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, a suburb of Edirne, is well known for two things. The old railway station in town
(now the headquarters [
] of the Thracian University) was the object of the first in history
air raid, undertaken by Bulgarian pilots on 29
October 1912. The second event dates back to the
end of 1916 when here (in the then territory of Bulgaria) the first fest of Thracians from eastern
Thrace took place. The site has recently been included in the UTSB list of Bulgarian sites.
The Museum of the BalkanWar
is related to a heroic moment in Bulgarian history and is
presented as part of the culture programme when Bulgarians visit the town.
We went on to the hill where the Edirne siege was. The Turks built amonument of Şükrü
Pasa. To them he is a saviour. On this hill our courageous soldiers attacked the Turkish army
and forced the pasha to give in... I am shocked by their perspective on facts. Below the photos
and the exhibits you can see captions that are rather emotional. But still, this is their point of
view. If you have not hired a guide but you know Turkish, you can listen to a recording. There
is a wonderful view of the town from here, a mixture of old and new buildings, mosques, small
(Sirachkova 2011)
Thenext site is theevidencethatwearenotonlygeographicallyclosebutalsohistorically
related. We are going towards the place connected with the heroism of the Bulgarian soldiers,
the Edirne battle and the conquering of town in the time of the BalkanWar in March 1913. The
view from up here is incredible but the fog did not allow us to see the true beauty of Edirne
from above... The bunker space has been turned into a museum exposition. Some elements of
the arrangement were actually reminiscent of the exposition of historical events at the Pleven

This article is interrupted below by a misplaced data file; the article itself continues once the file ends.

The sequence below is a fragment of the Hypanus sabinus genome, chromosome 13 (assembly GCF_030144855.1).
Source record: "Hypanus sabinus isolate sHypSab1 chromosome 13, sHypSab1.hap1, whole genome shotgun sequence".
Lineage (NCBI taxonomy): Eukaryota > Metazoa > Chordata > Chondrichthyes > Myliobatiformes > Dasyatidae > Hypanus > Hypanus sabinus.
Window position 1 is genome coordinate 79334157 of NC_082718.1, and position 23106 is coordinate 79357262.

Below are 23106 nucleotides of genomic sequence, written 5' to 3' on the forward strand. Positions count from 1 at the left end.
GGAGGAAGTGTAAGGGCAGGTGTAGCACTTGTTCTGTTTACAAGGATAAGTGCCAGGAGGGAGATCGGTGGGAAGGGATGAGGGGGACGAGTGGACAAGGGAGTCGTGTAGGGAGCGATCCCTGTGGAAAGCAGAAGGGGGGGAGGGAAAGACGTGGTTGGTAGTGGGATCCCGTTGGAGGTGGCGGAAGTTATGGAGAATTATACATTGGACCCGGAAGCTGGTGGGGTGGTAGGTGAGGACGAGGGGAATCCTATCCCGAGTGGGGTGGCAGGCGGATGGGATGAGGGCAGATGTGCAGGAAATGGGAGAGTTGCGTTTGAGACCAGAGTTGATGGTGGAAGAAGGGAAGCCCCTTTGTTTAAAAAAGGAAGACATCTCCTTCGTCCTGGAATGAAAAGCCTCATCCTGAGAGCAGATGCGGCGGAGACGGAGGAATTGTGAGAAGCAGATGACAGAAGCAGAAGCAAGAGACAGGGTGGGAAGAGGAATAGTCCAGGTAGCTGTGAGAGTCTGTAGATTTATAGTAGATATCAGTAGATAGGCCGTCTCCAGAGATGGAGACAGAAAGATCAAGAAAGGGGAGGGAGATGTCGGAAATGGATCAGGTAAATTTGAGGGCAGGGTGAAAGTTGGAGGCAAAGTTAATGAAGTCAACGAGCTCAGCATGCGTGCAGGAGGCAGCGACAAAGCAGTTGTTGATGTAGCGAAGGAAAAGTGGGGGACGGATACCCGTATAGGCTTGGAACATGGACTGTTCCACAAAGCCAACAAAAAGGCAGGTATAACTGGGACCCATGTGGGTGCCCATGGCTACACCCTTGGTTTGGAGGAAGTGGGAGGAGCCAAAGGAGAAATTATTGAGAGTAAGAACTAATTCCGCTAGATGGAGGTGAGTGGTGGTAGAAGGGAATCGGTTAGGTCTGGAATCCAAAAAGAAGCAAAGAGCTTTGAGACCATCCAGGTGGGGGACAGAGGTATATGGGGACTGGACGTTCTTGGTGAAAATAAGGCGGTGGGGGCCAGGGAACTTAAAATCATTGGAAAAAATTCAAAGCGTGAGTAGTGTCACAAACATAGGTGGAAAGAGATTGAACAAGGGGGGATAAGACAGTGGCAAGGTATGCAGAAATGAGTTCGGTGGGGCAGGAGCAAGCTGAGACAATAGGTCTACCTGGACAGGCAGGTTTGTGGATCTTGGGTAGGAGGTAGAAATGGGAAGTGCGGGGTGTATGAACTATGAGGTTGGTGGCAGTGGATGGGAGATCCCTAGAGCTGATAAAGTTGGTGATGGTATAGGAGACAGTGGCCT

Panorama. The recording of a guide in Turkish accompanies the sightseeing of this memorial
(Raikova 2011).
These are the sites by means of which Edirne is present in the symbolic Bulgarian national
cartography. Of course, this cartography does not coincide with the mental map of today’s
residents of the town.
In constructing and legitimising the sites as Bulgarian traces, there are various social actors
at the Bulgarian locations. The Bulgarian state (with its central, district and municipal structures,
and with its representatives in Edirne) is an active participant in the symbolic reconstruction
of the place. Its support is obvious in the restoration of the two churches but also in financing
Father Alexander’s activities and the events that represent Bulgarian culture and Bulgaria. Such
initiatives as a quest for and a description of the traces of the Bulgarian memorial presence in
town are encouraged by the state. In 2010, the Bulgarian Culture and Information Centre was
opened at the Thracian University, which would be establishing itself as an information centre
and as an aid to intercultural exchange.
The Thracian societies are the other active actors in restoring Bulgarian sites: they help
with ideas and lobbying, organising fund-raising campaigns, etc. this strategy for a symbolic